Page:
The Delegation Criteria concern when to delegate to an independent agency. They hold that there must be a stable societal consensus on a well-defined goal (DC 1 and 2), which requires credible commitment to achieve (DC 3). Tucker takes a broad view of what counts as a problem of credible commitment. Governments may lack credibility because of popular pressure or influence from special interests. Governments can also lack credibility merely because they are likely to change their views on what is in the public interest. Besides solving a problem of credible commitment, checks must be in place to ensure that the agency pursues that goal effectively. These include a community of experts outside the IA (DC4), parliamentary oversight (DC6) and broader social context that is 'capable of bestowing esteem or prestige that can help bind the IA’s policy makers to the mast of the regime’s goal’ (DC7; p. 569). Finally, unelected officials should not make 'choices on distributional trade-offs or society’s values or that materially shift the distribution of political power’ (DC5; p. 569). This last criterion does not require that monetary policy has no distributional effects at all. It merely requires that where policymakers face such choices, their mandate tells them what to do.
The Design Precepts (DP) specify how to design an independent agency. Independent agencies should have a mandate with clear objectives and instruments (DP1), political procedures for deciding how to pursue the objectives (DP2), operating procedures for the use of instruments (DP3), procedures for communication to the wider society (DP4) and procedures for dealing with emergencies not covered by the mandate (DP5). Finally, the Multi-Mission Constraint explains when independent agencies should be given more than one objective.
It is not entirely clear to me what the status of the Principles of Delegation is. They are presented as not just sufficient, but also necessary for permissibility (e.g. pp. 13–15), which seems implausibly restrictive. Depending on how one counts preambles and sub-conditions, the Principles consist of somewhere between 17 and over 40 distinct conditions. If these conditions are indeed all individually necessary, then failure on one condition would be enough to undermine legitimacy. Would delegation to an independent agency indeed no longer be permissible if a society cannot bestow esteem or prestige to bind it to its goals (DC 7)? Is it required that the IA cannot impose 'ruinous fines’ (DP 1f)? More generally, is it really true that credible commitment is the only good reason for creating an independent agency? Rather than being necessary, the Principles could also be understood as mere sufficient conditions for permissibility. This is not just independently more plausible but also fits better with Tucker’s arguments in favour of his Principles. He does not argue that the ability to impose ruinous fines or a society not bestowing social prestige makes unelected power impermissible. Rather, he raises familiar worries about democratic consent and bureaucratic overreach, to which he responds by strengthening his criteria so that the objections lose their force. This allows him to show that a range of objections to central bank independence would not hold for an institution that meets all his criteria. But that does not show that it would be impermissible to create an independent agency that fails to meet some of them.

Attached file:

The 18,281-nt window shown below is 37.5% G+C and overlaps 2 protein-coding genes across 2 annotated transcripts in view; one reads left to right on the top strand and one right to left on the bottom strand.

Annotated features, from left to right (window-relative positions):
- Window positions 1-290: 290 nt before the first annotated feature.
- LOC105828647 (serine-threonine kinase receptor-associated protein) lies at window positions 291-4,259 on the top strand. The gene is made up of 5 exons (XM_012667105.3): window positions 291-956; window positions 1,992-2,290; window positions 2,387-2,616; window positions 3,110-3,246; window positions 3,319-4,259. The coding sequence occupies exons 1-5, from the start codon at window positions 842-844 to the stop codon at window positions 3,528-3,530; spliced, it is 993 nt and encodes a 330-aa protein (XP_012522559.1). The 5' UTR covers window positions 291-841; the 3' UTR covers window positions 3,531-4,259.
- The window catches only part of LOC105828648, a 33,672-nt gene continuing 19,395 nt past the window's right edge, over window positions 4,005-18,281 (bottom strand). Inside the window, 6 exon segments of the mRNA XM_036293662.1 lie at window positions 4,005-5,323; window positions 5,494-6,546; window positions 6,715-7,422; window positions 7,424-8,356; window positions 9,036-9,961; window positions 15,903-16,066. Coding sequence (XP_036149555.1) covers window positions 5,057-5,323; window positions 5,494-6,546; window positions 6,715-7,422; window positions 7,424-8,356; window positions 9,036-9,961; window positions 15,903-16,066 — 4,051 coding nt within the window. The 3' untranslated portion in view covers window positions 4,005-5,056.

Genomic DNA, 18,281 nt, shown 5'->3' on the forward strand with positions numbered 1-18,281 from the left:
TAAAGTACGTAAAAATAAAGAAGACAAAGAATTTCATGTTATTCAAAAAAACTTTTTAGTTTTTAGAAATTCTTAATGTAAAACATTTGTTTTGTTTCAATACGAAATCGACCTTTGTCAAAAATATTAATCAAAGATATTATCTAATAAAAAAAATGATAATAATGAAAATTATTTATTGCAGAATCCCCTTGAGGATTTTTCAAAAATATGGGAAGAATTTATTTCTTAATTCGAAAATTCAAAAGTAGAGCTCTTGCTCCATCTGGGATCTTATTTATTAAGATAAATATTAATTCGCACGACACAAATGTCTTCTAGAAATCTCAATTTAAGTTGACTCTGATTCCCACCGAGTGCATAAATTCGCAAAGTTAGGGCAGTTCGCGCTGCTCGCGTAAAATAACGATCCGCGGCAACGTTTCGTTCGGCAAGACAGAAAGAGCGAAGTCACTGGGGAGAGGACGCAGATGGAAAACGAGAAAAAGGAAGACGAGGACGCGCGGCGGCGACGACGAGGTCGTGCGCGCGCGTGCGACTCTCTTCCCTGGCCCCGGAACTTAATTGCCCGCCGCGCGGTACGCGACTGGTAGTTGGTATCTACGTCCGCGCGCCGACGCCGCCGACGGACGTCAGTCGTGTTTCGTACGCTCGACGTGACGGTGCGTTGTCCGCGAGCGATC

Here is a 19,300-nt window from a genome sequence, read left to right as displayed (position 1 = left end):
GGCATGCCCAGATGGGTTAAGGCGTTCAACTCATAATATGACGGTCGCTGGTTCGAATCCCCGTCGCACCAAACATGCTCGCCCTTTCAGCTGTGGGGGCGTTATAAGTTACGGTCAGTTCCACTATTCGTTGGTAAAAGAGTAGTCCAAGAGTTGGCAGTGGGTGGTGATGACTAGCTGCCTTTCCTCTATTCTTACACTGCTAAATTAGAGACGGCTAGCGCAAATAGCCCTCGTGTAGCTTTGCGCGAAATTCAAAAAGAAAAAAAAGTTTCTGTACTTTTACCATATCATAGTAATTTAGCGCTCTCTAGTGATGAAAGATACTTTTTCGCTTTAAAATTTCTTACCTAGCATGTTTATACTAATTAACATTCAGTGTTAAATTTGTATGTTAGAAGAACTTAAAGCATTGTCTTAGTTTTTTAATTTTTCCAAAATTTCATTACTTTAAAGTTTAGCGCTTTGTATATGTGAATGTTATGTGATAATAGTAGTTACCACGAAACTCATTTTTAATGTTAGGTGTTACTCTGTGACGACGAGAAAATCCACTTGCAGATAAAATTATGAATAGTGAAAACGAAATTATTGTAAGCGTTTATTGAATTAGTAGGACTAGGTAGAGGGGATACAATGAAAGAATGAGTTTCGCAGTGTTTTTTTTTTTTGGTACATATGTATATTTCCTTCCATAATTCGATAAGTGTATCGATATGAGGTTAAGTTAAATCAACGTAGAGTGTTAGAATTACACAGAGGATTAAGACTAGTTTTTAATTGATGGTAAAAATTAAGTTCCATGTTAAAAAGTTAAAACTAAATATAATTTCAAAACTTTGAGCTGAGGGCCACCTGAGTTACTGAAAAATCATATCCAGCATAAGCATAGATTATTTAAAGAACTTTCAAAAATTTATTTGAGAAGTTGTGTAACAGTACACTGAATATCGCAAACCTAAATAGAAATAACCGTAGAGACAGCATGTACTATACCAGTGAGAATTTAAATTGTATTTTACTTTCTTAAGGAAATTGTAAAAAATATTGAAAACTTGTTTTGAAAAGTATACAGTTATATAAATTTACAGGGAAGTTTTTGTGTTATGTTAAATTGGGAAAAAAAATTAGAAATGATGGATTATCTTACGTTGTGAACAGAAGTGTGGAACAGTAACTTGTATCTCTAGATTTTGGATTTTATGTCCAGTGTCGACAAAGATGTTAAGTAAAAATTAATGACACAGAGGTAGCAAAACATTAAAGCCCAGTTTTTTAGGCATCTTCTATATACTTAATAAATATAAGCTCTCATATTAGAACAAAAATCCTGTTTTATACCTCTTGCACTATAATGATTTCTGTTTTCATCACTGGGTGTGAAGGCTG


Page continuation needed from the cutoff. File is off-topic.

Part II explores how the Principles formulated in Part I withstand a range of democratic objections. This is not an easy topic to address without taking a stand on why societies should be democratic and what democratic values require of institutions. Indeed, answering these types of questions is a legitimate part of democratic discourse itself, which raises the question in what sense a democratic decision to delegate can be undemocratic (Klooster Reference Klooster2018). In what to me was the most interesting philosophical contribution of the book, Tucker proposes the device of a robustness test. This a test for political legitimacy that is closely aligned with the political realism associated with Bernard Williams. An independent agency is legitimate if citizens accept its exercise of power based on adequate deliberation rather than coercion or deception. For this to be possible, citizens must have reasons to accept decision-making by unelected officials. Tucker seeks to show that citizens will indeed have such reasons through a birds-eye survey of the political traditions of conservatism, liberalism, republicanism and (a moderate version of) social democracy. The survey shows that these traditions all provide citizens with reasons to endorse independent agencies that fulfil the Principles of Delegation. Thus, central bank independence might be the outcome of deliberation within these individual traditions and hence potentially legitimate.
Part III covers the constitutional and political structures that govern independent agencies. This part looks in more detail at the question of how to introduce independent agencies into the constitutional structures of existing liberal democracies and incentivize unelected officials to act in accordance with their mandate. In exploring these topics, Tucker provides a broad-brush overview of the constitutional structures of the USA, the UK, Germany, France and the European Union.